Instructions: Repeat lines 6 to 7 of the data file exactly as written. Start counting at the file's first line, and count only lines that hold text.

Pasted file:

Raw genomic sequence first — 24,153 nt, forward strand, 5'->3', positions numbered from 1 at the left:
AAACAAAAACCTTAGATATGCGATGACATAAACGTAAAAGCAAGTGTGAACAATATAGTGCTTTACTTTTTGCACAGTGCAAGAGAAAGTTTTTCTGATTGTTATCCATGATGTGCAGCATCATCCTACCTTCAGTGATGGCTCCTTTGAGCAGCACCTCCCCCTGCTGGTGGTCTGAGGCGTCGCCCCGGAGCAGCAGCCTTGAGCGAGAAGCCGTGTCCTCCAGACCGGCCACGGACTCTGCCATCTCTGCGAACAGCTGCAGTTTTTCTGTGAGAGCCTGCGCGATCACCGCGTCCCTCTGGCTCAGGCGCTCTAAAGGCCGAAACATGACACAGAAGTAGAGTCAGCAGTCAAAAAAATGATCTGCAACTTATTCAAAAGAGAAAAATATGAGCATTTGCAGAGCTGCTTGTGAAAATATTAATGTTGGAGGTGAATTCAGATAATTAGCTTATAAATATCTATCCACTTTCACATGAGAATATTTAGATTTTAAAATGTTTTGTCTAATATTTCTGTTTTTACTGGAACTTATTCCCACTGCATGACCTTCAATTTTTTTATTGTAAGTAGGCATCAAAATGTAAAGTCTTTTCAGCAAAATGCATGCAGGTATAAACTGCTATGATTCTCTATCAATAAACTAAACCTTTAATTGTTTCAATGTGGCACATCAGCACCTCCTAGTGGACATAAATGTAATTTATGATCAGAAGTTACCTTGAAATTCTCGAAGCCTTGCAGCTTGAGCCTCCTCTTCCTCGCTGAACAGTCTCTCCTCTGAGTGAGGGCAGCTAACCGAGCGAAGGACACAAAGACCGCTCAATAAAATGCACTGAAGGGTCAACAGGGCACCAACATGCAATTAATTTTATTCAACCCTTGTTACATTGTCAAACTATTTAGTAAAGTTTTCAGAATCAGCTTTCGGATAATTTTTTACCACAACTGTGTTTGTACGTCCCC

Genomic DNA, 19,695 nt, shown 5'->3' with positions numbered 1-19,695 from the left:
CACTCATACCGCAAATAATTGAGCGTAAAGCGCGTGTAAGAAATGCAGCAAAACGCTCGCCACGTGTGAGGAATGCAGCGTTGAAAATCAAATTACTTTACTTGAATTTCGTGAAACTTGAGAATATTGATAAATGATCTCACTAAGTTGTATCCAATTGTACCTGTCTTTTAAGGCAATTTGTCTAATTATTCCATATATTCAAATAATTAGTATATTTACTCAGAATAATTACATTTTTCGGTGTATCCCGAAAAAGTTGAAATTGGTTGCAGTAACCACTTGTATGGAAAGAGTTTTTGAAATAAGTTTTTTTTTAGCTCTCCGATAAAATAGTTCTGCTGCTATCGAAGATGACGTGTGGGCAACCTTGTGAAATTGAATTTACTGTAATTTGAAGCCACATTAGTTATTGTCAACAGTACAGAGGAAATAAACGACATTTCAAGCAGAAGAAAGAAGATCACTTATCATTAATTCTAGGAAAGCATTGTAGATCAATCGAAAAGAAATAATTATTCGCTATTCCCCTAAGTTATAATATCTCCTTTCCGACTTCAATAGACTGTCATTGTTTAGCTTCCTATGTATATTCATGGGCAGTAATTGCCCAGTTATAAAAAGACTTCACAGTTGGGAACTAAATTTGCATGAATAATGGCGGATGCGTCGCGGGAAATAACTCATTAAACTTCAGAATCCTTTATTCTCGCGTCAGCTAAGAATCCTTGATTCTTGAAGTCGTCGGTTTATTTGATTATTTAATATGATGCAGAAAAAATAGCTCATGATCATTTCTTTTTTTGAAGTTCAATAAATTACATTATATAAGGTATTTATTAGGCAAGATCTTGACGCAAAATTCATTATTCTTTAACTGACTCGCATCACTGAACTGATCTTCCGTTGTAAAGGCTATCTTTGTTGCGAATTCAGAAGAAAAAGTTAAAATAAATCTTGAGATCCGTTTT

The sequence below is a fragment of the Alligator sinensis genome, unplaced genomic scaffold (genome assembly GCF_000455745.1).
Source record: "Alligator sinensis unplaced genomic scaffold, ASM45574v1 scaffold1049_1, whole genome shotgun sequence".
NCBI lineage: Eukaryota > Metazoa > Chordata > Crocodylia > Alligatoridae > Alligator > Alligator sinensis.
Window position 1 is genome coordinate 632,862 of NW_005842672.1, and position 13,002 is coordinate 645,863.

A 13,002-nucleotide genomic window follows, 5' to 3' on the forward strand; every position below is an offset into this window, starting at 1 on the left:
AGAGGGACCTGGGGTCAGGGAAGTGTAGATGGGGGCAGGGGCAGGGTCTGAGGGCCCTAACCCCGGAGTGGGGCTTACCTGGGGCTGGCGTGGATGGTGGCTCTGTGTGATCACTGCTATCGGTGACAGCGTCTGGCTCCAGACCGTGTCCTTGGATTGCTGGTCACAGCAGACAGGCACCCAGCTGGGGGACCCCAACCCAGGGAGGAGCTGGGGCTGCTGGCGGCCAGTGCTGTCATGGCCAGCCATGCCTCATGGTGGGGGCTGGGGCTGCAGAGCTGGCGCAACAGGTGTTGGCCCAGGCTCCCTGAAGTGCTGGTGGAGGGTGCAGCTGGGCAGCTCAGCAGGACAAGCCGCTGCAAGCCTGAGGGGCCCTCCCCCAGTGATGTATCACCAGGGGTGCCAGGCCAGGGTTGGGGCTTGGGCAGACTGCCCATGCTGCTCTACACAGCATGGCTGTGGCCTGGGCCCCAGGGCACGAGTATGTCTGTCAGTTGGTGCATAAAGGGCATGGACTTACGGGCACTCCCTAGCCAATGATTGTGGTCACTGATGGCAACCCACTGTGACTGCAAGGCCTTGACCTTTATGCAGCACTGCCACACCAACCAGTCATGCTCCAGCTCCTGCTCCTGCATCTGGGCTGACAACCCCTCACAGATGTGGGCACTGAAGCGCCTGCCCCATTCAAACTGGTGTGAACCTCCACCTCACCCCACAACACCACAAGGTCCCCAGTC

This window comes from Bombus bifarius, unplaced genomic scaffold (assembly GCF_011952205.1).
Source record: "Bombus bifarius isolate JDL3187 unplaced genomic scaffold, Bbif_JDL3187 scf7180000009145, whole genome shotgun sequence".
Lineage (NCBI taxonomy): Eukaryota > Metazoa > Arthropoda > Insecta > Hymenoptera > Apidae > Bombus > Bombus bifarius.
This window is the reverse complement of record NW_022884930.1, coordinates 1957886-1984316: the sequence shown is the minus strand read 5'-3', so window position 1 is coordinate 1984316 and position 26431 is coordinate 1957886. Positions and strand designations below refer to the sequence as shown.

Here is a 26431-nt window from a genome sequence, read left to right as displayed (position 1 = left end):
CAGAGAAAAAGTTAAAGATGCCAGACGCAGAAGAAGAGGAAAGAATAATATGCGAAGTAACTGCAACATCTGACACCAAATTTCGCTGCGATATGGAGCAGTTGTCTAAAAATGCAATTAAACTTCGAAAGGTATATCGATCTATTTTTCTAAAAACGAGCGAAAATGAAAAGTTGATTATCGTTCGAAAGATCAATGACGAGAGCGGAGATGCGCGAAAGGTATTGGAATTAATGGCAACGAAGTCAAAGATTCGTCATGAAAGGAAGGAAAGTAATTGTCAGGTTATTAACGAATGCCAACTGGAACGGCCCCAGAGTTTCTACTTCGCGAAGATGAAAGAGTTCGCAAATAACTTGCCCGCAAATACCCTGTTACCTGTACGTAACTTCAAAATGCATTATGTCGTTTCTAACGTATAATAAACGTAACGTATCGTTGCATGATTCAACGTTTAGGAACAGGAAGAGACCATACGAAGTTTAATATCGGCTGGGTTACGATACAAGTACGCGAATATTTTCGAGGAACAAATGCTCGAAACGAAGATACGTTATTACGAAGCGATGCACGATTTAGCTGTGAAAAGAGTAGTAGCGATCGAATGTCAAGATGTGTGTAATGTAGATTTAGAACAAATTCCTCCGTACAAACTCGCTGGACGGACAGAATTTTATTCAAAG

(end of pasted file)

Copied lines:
Source record: "Alligator sinensis unplaced genomic scaffold, ASM45574v1 scaffold1049_1, whole genome shotgun sequence".
NCBI lineage: Eukaryota > Metazoa > Chordata > Crocodylia > Alligatoridae > Alligator > Alligator sinensis.